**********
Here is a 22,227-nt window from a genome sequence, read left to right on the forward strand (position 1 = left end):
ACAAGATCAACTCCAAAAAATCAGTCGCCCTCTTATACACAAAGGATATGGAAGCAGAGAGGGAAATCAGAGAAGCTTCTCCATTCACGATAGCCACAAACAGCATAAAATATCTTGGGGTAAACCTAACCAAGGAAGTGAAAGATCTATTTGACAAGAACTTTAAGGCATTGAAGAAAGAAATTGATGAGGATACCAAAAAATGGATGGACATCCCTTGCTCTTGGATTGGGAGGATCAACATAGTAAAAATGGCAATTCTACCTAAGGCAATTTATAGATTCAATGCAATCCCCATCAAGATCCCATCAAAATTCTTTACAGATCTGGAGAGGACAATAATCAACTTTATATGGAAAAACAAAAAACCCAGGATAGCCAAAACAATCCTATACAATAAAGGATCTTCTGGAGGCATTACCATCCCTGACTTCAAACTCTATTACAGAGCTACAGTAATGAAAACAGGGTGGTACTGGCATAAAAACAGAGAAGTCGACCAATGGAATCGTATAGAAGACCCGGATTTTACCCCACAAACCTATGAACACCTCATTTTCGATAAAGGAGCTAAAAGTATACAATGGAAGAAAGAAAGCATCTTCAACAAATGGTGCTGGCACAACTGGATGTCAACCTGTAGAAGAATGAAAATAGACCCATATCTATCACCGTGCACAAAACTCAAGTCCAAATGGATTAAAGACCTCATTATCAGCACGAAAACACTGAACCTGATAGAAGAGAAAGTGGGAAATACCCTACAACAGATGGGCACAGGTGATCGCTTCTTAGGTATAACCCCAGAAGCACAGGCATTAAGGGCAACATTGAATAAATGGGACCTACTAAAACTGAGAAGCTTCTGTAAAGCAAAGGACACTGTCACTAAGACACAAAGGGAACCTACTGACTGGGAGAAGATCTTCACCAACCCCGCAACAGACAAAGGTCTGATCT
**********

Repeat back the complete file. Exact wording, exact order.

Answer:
Here is a 22,227-nt window from a genome sequence, read left to right on the forward strand (position 1 = left end):
ACAAGATCAACTCCAAAAAATCAGTCGCCCTCTTATACACAAAGGATATGGAAGCAGAGAGGGAAATCAGAGAAGCTTCTCCATTCACGATAGCCACAAACAGCATAAAATATCTTGGGGTAAACCTAACCAAGGAAGTGAAAGATCTATTTGACAAGAACTTTAAGGCATTGAAGAAAGAAATTGATGAGGATACCAAAAAATGGATGGACATCCCTTGCTCTTGGATTGGGAGGATCAACATAGTAAAAATGGCAATTCTACCTAAGGCAATTTATAGATTCAATGCAATCCCCATCAAGATCCCATCAAAATTCTTTACAGATCTGGAGAGGACAATAATCAACTTTATATGGAAAAACAAAAAACCCAGGATAGCCAAAACAATCCTATACAATAAAGGATCTTCTGGAGGCATTACCATCCCTGACTTCAAACTCTATTACAGAGCTACAGTAATGAAAACAGGGTGGTACTGGCATAAAAACAGAGAAGTCGACCAATGGAATCGTATAGAAGACCCGGATTTTACCCCACAAACCTATGAACACCTCATTTTCGATAAAGGAGCTAAAAGTATACAATGGAAGAAAGAAAGCATCTTCAACAAATGGTGCTGGCACAACTGGATGTCAACCTGTAGAAGAATGAAAATAGACCCATATCTATCACCGTGCACAAAACTCAAGTCCAAATGGATTAAAGACCTCATTATCAGCACGAAAACACTGAACCTGATAGAAGAGAAAGTGGGAAATACCCTACAACAGATGGGCACAGGTGATCGCTTCTTAGGTATAACCCCAGAAGCACAGGCATTAAGGGCAACATTGAATAAATGGGACCTACTAAAACTGAGAAGCTTCTGTAAAGCAAAGGACACTGTCACTAAGACACAAAGGGAACCTACTGACTGGGAGAAGATCTTCACCAACCCCGCAACAGACAAAGGTCTGATCT